Ephraim George Squier
Ephraim George Squier (1821-1888) was an American archaeologist and prolific author. He was born in Bethlehem. N. Y., 17 June, 1821. In early youth he worked on a farm, attended and taught school, studied engineering, and became interested in American antiquities. He was associated in the publication of the "New York State Mechanic," at Albany, in 1841-'2, and engaged in journalism in Hartford, Conn., and Chillicothe, Ohio, in 1843-'8, during which period he also investigated the ancient monuments of the Mississippi valley in conjunction with Dr. Edwin Hamilton Davis, and prepared the narrative that was published in vol. i. of the "Smithsonian Contributions to Knowledge" (Washington, 1848).
He also made an examination of the ancient remains of New York state under the auspices of the New York historical society in 1848. He was appointed special charge d'affaires to all the Central American states in 1849, and negotiated treaties with Nicaragua, Honduras, and San Salvador. In 1853 he made a second visit to Central America to examine a line for a projected interoceanic railroad, and to make further study of the archaeology of the country. In 1856 he received the medal of the French geographical society for his researches.
In 1863 Mr. Squier was appointed U.S. commissioner to Peru, where he made an exhaustive investigation of Inca remains and took numerous photographs of them. In 1868 he was appointed consul-general of Honduras at New York, and in 1871 he was elected the first president of the Anthropological institute of New York. In 1874 his health became so seriously impaired as to preclude further original research, and though he subsequently recovered sufficiently to direct the final preparation and revision of his work on Peru for publication, the affection resulted in his death.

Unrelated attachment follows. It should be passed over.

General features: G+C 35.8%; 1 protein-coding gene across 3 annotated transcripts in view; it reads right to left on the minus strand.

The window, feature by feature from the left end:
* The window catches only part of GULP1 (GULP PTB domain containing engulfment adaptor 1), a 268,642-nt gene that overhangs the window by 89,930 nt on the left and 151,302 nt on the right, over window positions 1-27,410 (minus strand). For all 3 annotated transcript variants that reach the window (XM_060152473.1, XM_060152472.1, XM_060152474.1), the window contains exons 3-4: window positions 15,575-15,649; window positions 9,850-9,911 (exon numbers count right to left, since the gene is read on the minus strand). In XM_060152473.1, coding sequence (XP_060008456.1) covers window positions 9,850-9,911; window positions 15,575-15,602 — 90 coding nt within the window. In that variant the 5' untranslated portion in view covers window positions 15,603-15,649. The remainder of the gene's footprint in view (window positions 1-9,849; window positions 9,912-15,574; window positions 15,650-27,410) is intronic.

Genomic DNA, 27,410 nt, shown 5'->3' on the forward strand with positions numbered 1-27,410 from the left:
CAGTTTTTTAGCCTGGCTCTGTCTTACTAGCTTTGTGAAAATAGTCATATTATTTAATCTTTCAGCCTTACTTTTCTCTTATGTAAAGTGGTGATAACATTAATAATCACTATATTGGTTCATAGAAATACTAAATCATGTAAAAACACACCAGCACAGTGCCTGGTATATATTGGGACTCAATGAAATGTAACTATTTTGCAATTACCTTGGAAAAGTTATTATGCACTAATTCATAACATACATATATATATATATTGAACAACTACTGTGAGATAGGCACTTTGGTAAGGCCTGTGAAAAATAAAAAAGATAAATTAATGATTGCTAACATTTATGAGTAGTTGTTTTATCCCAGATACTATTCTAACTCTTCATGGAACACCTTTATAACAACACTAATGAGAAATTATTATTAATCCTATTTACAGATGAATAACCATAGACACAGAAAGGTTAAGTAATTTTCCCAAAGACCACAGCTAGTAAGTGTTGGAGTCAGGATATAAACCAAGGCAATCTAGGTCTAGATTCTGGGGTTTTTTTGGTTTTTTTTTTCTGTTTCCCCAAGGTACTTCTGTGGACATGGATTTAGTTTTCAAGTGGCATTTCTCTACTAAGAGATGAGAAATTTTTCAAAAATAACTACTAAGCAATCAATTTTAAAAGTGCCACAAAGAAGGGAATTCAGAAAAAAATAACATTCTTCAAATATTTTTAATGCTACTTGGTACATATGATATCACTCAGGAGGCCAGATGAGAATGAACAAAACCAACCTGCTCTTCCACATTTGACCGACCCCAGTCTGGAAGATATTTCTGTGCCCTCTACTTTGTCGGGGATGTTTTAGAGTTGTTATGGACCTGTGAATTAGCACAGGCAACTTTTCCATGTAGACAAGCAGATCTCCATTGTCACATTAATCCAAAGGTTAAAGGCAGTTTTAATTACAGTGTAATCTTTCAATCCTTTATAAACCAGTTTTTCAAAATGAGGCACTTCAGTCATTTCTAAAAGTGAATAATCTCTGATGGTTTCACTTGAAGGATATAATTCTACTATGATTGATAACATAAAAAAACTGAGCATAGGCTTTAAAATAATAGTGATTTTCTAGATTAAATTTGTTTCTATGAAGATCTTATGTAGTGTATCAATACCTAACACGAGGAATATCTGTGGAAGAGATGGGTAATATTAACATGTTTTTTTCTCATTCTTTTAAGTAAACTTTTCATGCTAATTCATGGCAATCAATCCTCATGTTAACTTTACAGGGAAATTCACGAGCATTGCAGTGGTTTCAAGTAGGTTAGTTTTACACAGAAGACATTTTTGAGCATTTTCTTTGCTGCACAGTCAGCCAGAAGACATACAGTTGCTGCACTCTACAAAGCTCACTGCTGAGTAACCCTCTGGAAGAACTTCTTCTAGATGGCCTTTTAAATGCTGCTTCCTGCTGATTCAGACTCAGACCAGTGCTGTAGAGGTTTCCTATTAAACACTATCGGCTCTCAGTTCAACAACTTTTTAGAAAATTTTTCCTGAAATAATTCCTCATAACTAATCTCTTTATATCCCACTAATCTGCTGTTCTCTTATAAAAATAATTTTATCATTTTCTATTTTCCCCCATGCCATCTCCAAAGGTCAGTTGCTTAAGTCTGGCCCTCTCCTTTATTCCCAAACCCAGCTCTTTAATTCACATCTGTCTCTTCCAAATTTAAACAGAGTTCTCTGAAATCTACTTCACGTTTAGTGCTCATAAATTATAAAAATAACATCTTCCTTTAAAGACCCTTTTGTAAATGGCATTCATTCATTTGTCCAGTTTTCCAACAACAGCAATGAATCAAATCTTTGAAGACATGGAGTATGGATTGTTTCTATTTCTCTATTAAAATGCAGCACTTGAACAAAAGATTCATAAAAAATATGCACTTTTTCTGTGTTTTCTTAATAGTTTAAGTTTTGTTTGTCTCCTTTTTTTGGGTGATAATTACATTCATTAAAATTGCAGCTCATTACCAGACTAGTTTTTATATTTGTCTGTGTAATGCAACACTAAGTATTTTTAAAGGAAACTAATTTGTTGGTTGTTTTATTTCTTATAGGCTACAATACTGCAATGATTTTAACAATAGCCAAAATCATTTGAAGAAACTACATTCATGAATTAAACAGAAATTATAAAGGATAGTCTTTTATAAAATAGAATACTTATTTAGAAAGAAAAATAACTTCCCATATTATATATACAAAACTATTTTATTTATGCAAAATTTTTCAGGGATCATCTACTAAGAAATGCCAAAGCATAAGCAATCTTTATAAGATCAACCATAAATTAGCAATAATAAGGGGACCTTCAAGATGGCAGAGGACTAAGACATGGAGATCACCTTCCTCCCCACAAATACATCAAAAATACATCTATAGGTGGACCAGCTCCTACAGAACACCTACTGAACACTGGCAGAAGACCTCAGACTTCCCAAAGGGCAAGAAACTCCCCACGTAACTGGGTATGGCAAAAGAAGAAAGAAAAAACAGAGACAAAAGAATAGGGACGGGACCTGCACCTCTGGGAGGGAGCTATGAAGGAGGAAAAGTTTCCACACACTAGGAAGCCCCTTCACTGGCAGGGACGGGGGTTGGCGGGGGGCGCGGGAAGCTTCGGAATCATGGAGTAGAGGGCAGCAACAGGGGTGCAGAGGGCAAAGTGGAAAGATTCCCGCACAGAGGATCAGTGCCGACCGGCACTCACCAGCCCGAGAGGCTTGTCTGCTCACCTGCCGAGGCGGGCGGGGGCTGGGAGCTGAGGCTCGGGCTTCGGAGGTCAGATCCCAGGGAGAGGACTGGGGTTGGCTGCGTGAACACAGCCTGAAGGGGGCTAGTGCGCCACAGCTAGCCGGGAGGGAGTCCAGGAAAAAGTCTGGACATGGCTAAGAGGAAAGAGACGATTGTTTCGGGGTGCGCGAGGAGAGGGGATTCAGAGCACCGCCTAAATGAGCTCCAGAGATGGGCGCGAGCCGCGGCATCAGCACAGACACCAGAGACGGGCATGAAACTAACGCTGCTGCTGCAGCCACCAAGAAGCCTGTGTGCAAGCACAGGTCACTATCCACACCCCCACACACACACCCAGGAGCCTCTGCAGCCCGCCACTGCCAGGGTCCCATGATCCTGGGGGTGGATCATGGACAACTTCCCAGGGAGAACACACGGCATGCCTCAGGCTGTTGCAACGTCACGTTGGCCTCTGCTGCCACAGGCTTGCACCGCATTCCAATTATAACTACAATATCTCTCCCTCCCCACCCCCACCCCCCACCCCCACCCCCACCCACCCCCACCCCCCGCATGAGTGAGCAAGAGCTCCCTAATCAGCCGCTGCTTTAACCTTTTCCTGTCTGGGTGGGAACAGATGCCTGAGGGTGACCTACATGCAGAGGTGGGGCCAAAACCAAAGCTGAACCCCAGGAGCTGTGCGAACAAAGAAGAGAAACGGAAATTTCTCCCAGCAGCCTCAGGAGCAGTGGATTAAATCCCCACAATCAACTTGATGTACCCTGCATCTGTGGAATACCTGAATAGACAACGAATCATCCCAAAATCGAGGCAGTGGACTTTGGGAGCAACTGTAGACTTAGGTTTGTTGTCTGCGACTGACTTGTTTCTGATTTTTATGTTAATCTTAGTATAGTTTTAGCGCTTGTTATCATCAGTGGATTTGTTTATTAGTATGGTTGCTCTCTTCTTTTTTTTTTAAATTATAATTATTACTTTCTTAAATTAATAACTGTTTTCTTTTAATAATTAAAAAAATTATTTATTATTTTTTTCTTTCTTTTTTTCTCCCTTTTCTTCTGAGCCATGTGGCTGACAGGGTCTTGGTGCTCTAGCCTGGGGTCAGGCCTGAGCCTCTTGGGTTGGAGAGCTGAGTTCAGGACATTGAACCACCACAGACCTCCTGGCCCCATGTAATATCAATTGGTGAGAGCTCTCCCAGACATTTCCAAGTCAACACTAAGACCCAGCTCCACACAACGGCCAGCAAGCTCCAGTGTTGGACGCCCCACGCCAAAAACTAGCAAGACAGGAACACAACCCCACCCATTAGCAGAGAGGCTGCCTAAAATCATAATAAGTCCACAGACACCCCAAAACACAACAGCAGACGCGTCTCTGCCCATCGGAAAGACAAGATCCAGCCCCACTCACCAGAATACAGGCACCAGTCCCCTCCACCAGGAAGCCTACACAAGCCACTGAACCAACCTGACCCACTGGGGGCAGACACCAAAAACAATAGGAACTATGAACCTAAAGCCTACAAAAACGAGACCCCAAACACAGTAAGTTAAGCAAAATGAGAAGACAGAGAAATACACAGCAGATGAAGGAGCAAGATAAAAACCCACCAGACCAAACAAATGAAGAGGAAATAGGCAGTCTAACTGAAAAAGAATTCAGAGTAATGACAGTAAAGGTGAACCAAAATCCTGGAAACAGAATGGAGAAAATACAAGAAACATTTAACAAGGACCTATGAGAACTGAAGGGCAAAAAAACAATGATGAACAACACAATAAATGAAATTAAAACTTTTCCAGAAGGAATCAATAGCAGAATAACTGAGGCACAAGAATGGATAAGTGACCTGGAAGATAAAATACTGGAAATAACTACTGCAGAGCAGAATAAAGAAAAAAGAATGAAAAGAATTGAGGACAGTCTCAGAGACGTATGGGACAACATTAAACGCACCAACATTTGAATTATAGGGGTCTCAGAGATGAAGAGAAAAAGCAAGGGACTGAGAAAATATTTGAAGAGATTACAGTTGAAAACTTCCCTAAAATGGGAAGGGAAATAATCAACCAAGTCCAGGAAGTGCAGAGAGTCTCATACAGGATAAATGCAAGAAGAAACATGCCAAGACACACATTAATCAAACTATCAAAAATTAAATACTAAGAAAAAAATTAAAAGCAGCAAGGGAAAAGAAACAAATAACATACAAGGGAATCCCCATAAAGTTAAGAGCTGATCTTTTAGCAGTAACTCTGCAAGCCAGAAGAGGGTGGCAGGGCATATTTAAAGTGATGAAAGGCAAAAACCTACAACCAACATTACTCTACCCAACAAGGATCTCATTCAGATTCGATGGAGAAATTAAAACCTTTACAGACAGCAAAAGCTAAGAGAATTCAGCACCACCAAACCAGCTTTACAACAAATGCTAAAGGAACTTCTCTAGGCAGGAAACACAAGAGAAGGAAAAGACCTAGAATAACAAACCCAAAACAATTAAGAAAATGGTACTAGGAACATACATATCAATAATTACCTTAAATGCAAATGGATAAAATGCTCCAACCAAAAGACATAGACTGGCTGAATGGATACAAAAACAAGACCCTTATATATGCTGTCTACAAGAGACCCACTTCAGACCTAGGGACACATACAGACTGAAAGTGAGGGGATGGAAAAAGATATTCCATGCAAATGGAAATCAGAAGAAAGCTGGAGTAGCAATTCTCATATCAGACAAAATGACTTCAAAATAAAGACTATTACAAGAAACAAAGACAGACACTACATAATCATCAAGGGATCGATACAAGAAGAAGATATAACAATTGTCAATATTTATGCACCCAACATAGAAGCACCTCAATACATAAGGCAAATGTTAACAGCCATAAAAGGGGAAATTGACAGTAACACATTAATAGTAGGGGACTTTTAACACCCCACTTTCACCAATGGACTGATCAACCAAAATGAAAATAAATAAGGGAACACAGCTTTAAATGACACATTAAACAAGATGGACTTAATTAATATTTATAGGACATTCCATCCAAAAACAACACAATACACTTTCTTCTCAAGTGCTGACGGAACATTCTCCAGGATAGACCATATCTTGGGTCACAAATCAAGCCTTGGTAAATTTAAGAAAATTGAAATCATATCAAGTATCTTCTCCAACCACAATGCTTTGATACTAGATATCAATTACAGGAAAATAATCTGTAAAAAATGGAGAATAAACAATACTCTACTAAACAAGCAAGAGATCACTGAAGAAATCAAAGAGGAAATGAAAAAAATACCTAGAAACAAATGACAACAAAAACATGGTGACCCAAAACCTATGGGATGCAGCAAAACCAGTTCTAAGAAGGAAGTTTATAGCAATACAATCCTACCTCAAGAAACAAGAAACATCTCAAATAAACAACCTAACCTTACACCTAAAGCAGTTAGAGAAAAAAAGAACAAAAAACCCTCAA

He was a member of numerous historical, archaeological, and scientific societies, and several years chief editor of Frank Leslie's publishing-house. Besides many official reports, scientific papers, magazine articles, and contributions to the "Encyclopaedia Britannica" and foreign periodicals, his works include: "Aboriginal Monuments of the State of New York" ("Smithsonian Contributions to Knowledge," 1849; Buffalo, 1851); "Serpent Symbols" (1852); "Nicaragua: its People, Scenery, and Monuments" (New York, 1852); "Notes on Central America" (1854); "Waikna, or Adventures on the Mosquito Shore" (1855); "The States of Central America" (1857; revised ed., 1870); "Monographs of Authors who have written on the Aboriginal Languages of Central America" (1860); "Tropical Fibres and their Economic Extraction" (1861); and "Peru: Incidents and Explorations in the Land of the Incas" (1877).
Appletons' Cyclopaedia of American Biography pg. 641.